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6:00 pm
Fri March 1, 2013

Inventor Dies As 'Breathable' Nail Polish Becomes Hit With Muslim Women

Originally published on Fri March 1, 2013 6:01 pm

The death of a Polish nail polish inventor has opened a window into a world of specialty cosmetics. Wojciech Inglot was a chemist and entrepreneur who tried to come up with a more healthful alternative to traditional nail polish. He died Feb. 23 at the age of 57.

Inglot leaves behind a market of grateful customers: Muslim women, who have flocked to his invention of a "breathable" polish that allows air and moisture to reach the nail bed. Some scholars say the cosmetic is uniquely permissible under Islamic law.

Vanessa Gera, chief correspondent in Poland for The Associated Press, was writing an article about Inglot when he died unexpectedly from internal hemorrhaging last month.

Gera tells Audie Cornish, host of All Things Considered, that Inglot spent his life inventing and had significant success in Poland. He started off manufacturing cleaners for cassette heads before eventually founding Inglot Cosmetics. She says he came into the market at the perfect time — the tail end of the Cold War.

"You can imagine that under the last years of communism and the first years of a democracy in Poland, it was a very drab time," she says. "And colors and varnishes and cosmetics were a huge hit with women — there was just a huge demand for that."

Some have criticized the chemicals in nail polish as toxic, both for the people who wear it and for the manicurists who apply it. Inglot said that because his product uses a polymer like that in contact lenses, which therefore allows the nail to "breathe," it was more healthful. He called it O2M, which stands for oxygen and moisture.

The nail industry is huge worldwide; some estimate it's a $4 billion-a-year business in the U.S. alone. But although Inglot's O2M polish debuted in 2009, it only recently started taking off among Muslim women, who must wash their hands and arms before praying:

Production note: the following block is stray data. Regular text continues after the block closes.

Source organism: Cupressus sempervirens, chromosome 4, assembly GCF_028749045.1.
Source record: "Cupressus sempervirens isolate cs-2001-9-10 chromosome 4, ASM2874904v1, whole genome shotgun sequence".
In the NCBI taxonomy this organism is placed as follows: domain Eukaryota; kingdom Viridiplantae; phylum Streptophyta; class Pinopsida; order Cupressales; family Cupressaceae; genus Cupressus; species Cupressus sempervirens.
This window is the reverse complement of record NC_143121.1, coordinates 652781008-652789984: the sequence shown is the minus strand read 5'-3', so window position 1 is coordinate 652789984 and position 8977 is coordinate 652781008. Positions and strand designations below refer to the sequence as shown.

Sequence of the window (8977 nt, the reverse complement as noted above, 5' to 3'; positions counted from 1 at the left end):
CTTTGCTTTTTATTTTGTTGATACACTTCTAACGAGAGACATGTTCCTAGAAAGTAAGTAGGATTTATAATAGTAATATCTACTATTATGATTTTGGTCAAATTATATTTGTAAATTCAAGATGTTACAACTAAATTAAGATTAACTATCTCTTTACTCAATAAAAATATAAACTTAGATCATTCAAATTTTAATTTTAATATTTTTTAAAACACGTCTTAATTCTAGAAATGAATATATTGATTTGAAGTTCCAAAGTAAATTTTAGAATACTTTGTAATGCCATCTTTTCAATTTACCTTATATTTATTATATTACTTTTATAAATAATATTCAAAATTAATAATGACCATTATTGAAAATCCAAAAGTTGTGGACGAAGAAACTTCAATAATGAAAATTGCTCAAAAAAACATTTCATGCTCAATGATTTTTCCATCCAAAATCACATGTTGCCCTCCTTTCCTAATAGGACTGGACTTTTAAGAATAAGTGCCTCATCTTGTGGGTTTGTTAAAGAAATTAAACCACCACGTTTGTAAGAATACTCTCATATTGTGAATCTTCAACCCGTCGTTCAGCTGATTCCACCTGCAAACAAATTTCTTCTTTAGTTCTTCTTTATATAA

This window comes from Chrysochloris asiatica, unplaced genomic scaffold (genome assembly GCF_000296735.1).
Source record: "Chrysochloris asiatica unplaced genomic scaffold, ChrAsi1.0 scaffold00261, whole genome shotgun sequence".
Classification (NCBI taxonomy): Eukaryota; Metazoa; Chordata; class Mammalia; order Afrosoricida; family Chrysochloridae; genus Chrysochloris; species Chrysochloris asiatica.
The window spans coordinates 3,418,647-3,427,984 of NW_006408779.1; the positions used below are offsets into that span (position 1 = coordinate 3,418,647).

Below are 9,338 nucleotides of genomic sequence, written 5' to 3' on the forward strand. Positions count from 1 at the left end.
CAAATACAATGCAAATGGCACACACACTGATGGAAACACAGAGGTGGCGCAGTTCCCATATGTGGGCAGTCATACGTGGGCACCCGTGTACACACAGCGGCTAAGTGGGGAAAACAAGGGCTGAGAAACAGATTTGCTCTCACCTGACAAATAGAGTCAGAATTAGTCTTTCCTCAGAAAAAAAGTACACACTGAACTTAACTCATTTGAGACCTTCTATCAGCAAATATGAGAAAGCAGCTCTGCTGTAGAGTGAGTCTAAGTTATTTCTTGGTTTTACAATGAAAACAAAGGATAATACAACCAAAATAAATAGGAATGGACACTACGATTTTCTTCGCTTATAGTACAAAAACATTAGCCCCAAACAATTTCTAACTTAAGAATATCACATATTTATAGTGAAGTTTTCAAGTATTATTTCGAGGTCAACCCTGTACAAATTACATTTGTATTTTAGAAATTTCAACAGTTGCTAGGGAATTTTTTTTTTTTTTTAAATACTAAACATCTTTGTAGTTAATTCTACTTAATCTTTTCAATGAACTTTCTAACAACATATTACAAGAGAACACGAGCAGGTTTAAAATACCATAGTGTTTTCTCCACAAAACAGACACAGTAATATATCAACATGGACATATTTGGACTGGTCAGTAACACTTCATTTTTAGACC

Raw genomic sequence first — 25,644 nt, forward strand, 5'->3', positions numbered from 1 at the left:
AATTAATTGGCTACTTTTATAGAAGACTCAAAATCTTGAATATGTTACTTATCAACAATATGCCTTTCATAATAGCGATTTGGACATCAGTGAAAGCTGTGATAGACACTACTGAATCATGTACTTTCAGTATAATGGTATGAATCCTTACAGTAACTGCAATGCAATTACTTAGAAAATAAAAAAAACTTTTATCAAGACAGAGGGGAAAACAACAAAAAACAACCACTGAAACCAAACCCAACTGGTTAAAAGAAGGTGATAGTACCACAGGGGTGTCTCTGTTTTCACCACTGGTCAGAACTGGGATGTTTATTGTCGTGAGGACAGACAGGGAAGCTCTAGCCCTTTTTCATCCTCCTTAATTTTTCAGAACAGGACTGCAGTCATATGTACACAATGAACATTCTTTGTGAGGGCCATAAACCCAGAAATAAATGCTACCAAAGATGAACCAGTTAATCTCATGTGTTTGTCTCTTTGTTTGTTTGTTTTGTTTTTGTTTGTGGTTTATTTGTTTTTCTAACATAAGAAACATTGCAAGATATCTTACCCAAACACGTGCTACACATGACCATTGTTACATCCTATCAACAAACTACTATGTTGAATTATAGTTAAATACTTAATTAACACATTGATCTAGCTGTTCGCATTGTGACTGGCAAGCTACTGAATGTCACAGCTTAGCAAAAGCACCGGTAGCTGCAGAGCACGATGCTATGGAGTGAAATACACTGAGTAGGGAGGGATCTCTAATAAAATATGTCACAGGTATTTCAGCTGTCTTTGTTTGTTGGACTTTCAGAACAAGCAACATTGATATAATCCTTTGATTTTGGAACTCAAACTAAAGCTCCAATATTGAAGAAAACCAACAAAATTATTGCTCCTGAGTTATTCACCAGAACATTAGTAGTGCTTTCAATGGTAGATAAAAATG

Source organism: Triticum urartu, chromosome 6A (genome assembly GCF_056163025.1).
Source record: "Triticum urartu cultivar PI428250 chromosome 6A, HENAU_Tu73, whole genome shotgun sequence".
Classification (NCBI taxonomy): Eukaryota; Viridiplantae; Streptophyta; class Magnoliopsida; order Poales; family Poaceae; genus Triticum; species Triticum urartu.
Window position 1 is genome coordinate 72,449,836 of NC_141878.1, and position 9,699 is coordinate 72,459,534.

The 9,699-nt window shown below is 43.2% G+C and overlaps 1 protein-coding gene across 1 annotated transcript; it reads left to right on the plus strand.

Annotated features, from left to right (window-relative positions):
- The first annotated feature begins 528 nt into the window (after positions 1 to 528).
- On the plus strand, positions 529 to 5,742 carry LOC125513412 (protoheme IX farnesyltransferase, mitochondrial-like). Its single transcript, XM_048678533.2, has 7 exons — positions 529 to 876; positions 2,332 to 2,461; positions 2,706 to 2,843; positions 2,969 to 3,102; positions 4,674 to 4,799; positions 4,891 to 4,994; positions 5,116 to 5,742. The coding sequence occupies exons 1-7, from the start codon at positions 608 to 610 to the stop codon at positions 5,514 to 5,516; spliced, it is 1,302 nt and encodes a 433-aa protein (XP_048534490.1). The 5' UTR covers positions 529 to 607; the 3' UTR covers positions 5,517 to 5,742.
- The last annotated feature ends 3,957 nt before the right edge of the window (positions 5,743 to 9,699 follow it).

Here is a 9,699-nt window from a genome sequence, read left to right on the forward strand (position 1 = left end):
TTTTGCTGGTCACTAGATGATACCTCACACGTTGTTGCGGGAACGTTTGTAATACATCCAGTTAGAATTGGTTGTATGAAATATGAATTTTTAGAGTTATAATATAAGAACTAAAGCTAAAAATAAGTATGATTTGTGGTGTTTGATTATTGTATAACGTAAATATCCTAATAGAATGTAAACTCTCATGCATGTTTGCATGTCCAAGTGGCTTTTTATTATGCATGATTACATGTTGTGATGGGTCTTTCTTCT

Gera explains:

Though the Muslim holy book, the Quran, does not specifically address the issue of nail polish, some Islamic scholars have said that water must touch the surface of the nail for the washing ritual to be done correctly.

Some Muslim women might put nail polish on after finishing the last prayer of the day before going out, and then take it off again before dawn prayers. They can also wear it during their periods, when they are excused from the prayers, but some find it embarrassing to do so because it could signal they are menstruating. Some simply don't want to take the trouble of getting a manicure that won't last long.

The rush for Inglot's special polish started in November when Islamic scholar Mustafa Umar decided to research whether the product was consistent with Islamic law. He wrote about the way he tested the O2M polish on his blog.

He writes:

One of my students decided to perform a test to see whether or not water actually seeped through when using the Inglot O2M nail polish. As a test case, she applied standard pink nail polish and purple O2M on a coffee filter and allowed both to dry. She then placed another coffee filter below the painted one, squeezed two drops of water over the polish, and applied some pressure with her finger. After about ten seconds it was clear that the water was prevented from seeping through [even to the back side of the first filter] on the standard polish but clearly went through the O2M and even wet the second filter. This is sufficient to show that the claims made by the manufacturer are correct and water does indeed permeate through to the nail.

That post spread virally among Muslim women, according to Gera. "The Inglot company suddenly saw a sharp rise in the sale of its breathable nail polish. And all kinds of questions were coming into its headquarters in Poland," she says. Now the company markets O2M as "halal certified."

Gera had not yet published her story when Inglot died last week. She says his death took many by surprise.

"He was in good health; nobody saw it coming. And suddenly [my story] became a very serious, even a tragic story — the loss of this great Polish entrepreneur. For Poland, he's someone that they're very proud of."

Copyright 2013 NPR. To see more, visit http://www.npr.org/.

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